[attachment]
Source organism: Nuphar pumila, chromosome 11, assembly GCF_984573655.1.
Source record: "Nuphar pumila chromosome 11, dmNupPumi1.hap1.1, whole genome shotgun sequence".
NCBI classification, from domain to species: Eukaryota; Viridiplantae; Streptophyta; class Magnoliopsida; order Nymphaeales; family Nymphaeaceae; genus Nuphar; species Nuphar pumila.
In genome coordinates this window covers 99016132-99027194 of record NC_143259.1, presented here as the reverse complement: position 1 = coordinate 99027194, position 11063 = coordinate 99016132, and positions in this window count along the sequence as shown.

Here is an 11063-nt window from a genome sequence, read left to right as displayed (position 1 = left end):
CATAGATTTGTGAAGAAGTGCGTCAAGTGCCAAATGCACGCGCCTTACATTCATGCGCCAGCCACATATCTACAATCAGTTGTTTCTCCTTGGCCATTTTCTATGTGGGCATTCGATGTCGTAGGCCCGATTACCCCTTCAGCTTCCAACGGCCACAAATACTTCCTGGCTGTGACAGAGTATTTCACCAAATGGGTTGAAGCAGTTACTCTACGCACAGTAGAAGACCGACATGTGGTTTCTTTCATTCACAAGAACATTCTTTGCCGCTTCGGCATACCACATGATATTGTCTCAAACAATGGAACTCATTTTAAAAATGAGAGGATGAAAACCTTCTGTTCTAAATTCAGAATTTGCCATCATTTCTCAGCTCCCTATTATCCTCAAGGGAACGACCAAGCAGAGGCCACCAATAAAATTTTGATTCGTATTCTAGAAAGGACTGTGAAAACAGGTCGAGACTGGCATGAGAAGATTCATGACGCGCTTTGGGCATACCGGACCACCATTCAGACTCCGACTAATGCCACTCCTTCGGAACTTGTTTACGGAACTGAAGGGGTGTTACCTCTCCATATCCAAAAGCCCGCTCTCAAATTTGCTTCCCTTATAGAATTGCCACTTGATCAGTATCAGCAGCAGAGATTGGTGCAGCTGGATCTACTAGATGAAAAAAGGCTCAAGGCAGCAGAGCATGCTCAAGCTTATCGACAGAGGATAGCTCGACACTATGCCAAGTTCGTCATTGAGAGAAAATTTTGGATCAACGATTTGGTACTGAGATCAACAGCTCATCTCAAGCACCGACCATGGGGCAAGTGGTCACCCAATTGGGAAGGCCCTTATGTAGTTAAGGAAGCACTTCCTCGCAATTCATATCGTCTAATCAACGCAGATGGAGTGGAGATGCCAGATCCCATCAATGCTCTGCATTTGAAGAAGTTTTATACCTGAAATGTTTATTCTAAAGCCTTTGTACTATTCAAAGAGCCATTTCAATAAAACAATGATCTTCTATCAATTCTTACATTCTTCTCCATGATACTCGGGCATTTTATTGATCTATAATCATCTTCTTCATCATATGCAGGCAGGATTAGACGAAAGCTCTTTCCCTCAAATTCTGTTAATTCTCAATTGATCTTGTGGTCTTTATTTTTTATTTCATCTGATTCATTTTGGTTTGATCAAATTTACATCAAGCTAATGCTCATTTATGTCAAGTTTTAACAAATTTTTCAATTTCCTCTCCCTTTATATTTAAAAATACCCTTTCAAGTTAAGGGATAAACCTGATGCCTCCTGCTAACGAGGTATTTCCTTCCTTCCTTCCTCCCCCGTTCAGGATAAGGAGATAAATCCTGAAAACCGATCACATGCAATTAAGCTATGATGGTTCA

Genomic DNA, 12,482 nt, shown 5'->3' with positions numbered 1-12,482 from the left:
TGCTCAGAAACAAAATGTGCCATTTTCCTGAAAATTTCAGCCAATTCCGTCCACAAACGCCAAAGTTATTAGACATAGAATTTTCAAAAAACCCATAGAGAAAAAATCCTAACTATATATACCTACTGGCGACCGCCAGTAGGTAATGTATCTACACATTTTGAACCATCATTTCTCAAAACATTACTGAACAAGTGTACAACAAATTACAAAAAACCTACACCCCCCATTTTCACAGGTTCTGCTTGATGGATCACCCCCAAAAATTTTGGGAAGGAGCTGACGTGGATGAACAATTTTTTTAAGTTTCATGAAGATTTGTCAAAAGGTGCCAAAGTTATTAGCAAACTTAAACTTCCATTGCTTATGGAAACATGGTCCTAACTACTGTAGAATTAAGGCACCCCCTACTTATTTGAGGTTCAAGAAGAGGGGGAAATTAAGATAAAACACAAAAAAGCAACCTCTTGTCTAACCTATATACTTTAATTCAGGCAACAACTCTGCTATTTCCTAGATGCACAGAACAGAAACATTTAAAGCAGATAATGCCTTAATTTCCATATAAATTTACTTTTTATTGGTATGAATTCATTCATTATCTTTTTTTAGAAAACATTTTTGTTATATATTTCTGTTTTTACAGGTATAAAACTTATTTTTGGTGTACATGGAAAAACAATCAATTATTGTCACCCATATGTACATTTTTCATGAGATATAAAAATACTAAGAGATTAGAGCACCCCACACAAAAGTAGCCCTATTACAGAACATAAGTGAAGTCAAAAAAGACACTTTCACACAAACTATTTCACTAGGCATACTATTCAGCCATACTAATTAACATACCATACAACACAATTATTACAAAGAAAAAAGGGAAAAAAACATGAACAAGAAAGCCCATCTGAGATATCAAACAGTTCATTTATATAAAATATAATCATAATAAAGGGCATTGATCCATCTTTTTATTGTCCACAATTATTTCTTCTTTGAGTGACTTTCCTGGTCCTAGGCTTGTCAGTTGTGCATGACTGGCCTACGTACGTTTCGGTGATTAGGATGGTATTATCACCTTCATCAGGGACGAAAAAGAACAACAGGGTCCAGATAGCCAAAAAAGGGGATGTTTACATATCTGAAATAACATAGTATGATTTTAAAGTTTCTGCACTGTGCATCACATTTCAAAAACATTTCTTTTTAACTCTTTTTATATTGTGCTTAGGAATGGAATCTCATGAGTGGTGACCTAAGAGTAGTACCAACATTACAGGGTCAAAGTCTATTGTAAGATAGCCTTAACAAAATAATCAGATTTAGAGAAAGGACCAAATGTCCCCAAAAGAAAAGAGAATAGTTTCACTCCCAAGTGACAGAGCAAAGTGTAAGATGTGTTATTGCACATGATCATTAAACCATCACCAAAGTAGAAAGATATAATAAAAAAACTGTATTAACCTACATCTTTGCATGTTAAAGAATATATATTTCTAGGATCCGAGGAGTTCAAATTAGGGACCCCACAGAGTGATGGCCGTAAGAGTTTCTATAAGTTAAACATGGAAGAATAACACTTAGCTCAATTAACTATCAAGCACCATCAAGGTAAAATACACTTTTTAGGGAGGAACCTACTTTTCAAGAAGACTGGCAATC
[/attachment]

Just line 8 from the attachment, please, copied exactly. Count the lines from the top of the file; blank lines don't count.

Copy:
TGCTCAGAAACAAAATGTGCCATTTTCCTGAAAATTTCAGCCAATTCCGTCCACAAACGCCAAAGTTATTAGACATAGAATTTTCAAAAAACCCATAGAGAAAAAATCCTAACTATATATACCTACTGGCGACCGCCAGTAGGTAATGTATCTACACATTTTGAACCATCATTTCTCAAAACATTACTGAACAAGTGTACAACAAATTACAAAAAACCTACACCCCCCATTTTCACAGGTTCTGCTTGATGGATCACCCCCAAAAATTTTGGGAAGGAGCTGACGTGGATGAACAATTTTTTTAAGTTTCATGAAGATTTGTCAAAAGGTGCCAAAGTTATTAGCAAACTTAAACTTCCATTGCTTATGGAAACATGGTCCTAACTACTGTAGAATTAAGGCACCCCCTACTTATTTGAGGTTCAAGAAGAGGGGGAAATTAAGATAAAACACAAAAAAGCAACCTCTTGTCTAACCTATATACTTTAATTCAGGCAACAACTCTGCTATTTCCTAGATGCACAGAACAGAAACATTTAAAGCAGATAATGCCTTAATTTCCATATAAATTTACTTTTTATTGGTATGAATTCATTCATTATCTTTTTTTAGAAAACATTTTTGTTATATATTTCTGTTTTTACAGGTATAAAACTTATTTTTGGTGTACATGGAAAAACAATCAATTATTGTCACCCATATGTACATTTTTCATGAGATATAAAAATACTAAGAGATTAGAGCACCCCACACAAAAGTAGCCCTATTACAGAACATAAGTGAAGTCAAAAAAGACACTTTCACACAAACTATTTCACTAGGCATACTATTCAGCCATACTAATTAACATACCATACAACACAATTATTACAAAGAAAAAAGGGAAAAAAACATGAACAAGAAAGCCCATCTGAGATATCAAACAGTTCATTTATATAAAATATAATCATAATAAAGGGCATTGATCCATCTTTTTATTGTCCACAATTATTTCTTCTTTGAGTGACTTTCCTGGTCCTAGGCTTGTCAGTTGTGCATGACTGGCCTACGTACGTTTCGGTGATTAGGATGGTATTATCACCTTCATCAGGGACGAAAAAGAACAACAGGGTCCAGATAGCCAAAAAAGGGGATGTTTACATATCTGAAATAACATAGTATGATTTTAAAGTTTCTGCACTGTGCATCACATTTCAAAAACATTTCTTTTTAACTCTTTTTATATTGTGCTTAGGAATGGAATCTCATGAGTGGTGACCTAAGAGTAGTACCAACATTACAGGGTCAAAGTCTATTGTAAGATAGCCTTAACAAAATAATCAGATTTAGAGAAAGGACCAAATGTCCCCAAAAGAAAAGAGAATAGTTTCACTCCCAAGTGACAGAGCAAAGTGTAAGATGTGTTATTGCACATGATCATTAAACCATCACCAAAGTAGAAAGATATAATAAAAAAACTGTATTAACCTACATCTTTGCATGTTAAAGAATATATATTTCTAGGATCCGAGGAGTTCAAATTAGGGACCCCACAGAGTGATGGCCGTAAGAGTTTCTATAAGTTAAACATGGAAGAATAACACTTAGCTCAATTAACTATCAAGCACCATCAAGGTAAAATACACTTTTTAGGGAGGAACCTACTTTTCAAGAAGACTGGCAATC